Otalgia (patient information)
Otalgia On the Web
For the WikiDoc page for this topic, click here
Editor-In-Chief: C. Michael Gibson, M.S., M.D. 
An earache can be a sharp, dull, or burning pain in one or both ears. The pain may be temporary or constant.
What are the symptoms of Otalgia?
The symptoms of an ear infection may include:
- Ear pain
- Increased crying
Many children will have temporary and minor hearing loss during, and right after, an ear infection. Permanent hearing loss is rare, but the risk increases with the number of infections.
What causes Otalgia?
The eustachian tube runs from the middle part of each ear to the back of the throat. This tube drains fluid that is normally made in the middle ear. If the eustachian tube becomes blocked, fluid can build up. This may lead to pressure behind the eardrum or an ear infection.
Ear pain in adults is less likely to be from an ear infection. What you think is ear pain may actually be coming from another location, such as your temporomandibular joint, your teeth, throat, or other location. This is called "referred" pain.
Causes of ear pain may include:
- Arthritis of the jaw
- Acute ear infection
- Chronic ear infection
- Ear injury from pressure changes (from high altitudes and other causes)
- Object stuck in the ear or severely impacted ear wax
- Ruptured or perforated eardrum
- Sinus infection
- Sore throat with referred pain to the ears
- Temporomandibular joint syndrome (TMJ)
- Tooth infection
Ear pain in a child or infant may be due to infection, or the following causes:
- Ear canal irritation from cotton-tipped swabs
- Soap or shampoo staying in the ear
When to seek urgent medical care?
Call your doctor if:
- Your child has a high fever or severe pain or seems sicker than is usual for an ear infection.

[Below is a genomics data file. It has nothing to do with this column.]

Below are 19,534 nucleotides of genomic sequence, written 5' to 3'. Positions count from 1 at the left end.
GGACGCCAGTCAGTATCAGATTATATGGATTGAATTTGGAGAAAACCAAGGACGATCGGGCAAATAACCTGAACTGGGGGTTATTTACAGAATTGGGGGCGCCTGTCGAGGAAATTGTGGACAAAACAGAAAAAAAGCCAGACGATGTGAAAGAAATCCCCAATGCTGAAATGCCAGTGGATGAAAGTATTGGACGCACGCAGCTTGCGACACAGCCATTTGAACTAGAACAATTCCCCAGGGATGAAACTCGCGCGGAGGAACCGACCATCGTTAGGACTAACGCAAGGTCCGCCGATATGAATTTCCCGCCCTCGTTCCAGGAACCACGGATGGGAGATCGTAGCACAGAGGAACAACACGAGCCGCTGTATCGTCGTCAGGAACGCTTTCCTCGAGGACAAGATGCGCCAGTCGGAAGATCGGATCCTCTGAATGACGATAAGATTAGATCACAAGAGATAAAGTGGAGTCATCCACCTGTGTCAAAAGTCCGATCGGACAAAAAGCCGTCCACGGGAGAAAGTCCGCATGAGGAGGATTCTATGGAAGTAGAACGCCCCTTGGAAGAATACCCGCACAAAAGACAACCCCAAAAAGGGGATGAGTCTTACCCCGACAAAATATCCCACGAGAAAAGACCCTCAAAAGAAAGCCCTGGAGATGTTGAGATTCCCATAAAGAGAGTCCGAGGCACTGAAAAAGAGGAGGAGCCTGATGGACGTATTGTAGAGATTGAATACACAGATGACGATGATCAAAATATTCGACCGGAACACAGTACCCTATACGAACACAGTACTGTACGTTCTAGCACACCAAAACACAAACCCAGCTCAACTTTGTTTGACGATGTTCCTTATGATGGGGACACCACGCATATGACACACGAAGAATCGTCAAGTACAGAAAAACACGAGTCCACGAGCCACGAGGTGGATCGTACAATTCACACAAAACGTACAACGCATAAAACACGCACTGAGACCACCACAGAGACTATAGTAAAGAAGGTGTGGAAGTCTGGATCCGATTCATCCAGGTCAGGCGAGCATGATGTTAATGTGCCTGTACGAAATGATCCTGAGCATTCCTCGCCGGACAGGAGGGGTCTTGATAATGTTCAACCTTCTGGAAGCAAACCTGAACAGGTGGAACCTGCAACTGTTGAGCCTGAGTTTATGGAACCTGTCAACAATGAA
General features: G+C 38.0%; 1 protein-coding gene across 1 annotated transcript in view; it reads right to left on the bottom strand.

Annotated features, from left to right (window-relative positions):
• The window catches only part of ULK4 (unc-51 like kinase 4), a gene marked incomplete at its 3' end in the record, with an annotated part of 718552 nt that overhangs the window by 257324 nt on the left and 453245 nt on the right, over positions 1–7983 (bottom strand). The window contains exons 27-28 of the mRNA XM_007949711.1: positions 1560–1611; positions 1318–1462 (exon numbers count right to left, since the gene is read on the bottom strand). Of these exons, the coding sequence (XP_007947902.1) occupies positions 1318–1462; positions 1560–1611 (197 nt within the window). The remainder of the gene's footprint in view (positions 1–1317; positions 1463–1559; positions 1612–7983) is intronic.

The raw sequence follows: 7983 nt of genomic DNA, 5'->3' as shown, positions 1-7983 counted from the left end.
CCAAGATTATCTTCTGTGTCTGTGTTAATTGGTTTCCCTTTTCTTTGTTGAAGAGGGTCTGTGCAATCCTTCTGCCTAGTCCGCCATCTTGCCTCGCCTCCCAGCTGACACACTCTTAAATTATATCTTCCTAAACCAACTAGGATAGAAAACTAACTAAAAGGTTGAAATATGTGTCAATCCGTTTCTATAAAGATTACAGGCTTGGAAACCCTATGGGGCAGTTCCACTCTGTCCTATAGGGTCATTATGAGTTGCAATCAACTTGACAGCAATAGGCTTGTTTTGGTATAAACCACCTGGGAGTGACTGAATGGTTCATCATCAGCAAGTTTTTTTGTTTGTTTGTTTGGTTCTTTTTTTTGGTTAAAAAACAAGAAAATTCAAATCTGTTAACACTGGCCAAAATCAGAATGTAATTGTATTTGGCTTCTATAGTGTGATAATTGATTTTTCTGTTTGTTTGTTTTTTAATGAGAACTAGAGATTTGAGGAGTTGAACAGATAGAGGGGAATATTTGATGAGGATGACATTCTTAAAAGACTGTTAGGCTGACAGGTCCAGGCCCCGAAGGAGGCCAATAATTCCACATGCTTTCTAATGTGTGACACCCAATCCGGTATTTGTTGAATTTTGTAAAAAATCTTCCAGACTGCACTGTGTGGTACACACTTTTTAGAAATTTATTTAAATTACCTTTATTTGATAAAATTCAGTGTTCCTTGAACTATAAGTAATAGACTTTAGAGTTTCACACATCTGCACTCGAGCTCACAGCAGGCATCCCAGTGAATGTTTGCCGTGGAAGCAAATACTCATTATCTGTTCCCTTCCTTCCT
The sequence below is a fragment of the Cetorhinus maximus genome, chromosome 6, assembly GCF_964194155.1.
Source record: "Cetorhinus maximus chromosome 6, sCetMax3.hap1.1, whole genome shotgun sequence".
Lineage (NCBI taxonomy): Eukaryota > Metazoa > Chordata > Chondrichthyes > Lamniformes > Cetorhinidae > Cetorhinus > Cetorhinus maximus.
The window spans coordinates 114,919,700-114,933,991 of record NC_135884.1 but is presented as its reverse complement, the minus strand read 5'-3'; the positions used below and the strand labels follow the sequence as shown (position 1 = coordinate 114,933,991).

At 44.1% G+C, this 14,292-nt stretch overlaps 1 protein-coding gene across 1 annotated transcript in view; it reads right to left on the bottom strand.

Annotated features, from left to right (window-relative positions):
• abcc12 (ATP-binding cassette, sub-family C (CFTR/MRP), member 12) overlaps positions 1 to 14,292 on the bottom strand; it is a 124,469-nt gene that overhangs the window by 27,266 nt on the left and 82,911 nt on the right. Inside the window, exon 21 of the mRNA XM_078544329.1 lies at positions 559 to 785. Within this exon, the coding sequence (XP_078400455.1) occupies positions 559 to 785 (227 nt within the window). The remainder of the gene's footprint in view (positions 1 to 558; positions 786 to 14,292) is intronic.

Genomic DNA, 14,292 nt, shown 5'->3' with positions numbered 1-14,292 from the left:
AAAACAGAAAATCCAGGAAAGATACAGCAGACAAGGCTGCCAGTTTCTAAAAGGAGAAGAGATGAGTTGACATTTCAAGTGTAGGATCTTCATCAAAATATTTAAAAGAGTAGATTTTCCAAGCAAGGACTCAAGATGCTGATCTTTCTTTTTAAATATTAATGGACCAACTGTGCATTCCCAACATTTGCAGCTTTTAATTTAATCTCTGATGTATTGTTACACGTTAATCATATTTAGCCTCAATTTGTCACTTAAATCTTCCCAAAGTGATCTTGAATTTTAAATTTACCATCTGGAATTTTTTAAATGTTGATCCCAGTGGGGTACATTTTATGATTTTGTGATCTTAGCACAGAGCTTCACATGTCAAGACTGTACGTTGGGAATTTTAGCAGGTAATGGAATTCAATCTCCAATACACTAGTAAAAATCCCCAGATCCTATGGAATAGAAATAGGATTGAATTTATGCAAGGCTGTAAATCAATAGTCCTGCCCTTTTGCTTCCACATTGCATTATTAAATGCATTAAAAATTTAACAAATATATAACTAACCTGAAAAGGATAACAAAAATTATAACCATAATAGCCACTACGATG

- New symptoms appear, especially:
- Severe headache
- Swelling around the ear
- Weakness of the face muscles
Severe pain suddenly stops; this may be a sign of a ruptured eardrum.
Symptoms (pain, fever, or irritability) get worse or do not improve within 24 - 48 hours.
The following steps may help an earache:
- A cold pack or cold wet wash cloth applied to the outer ear for 20 minutes may reduce pain.
- For children old enough to safely chew gum, chewing may help relieve the pain and pressure of an ear infection.
- If a child is uncomfortable lying down, resting in an upright position can help reduce pressure in the middle ear.
- Over-the-counter ear drops are gentle and effective, as long as the eardrum has not ruptured.
- Over-the-counter pain relievers, such as acetaminophen or ibuprofen, can provide relief for children and adults with an earache. (Do NOT give aspirin to children.)
You can relieve ear pain caused by rapidly descending from high altitudes by swallowing or chewing gum. Allowing infants to suck on a bottle while the plane is descending can help.
Where to find medical care for Otalgia?
Directions to Hospitals Treating Otalgia
What to expect (Outlook/Prognosis)?
The doctor will do a physical examination, and examine the ear, nose, and throat areas.
Pain, tenderness, or redness of the mastoid bone behind the ear on the skull is often a sign of a serious infection.
Prevention of Otalgia
The following steps can help prevent earaches:
- Avoid smoking near children. Smoking has been shown to cause millions of ear infections each year in children.
- Prevent outer ear infections by not putting objects in the ear, and drying the ear after bathing or swimming.
- Take steps to control allergies. In particular, avoid allergy triggers. Steroid nasal spray may help reduce ear infections. However, over-the-counter sedating antihistamines and decongestants do NOT prevent ear infections.
http://www.nlm.nih.gov/medlineplus/ency/article/003046.htm Template:WH Template:WS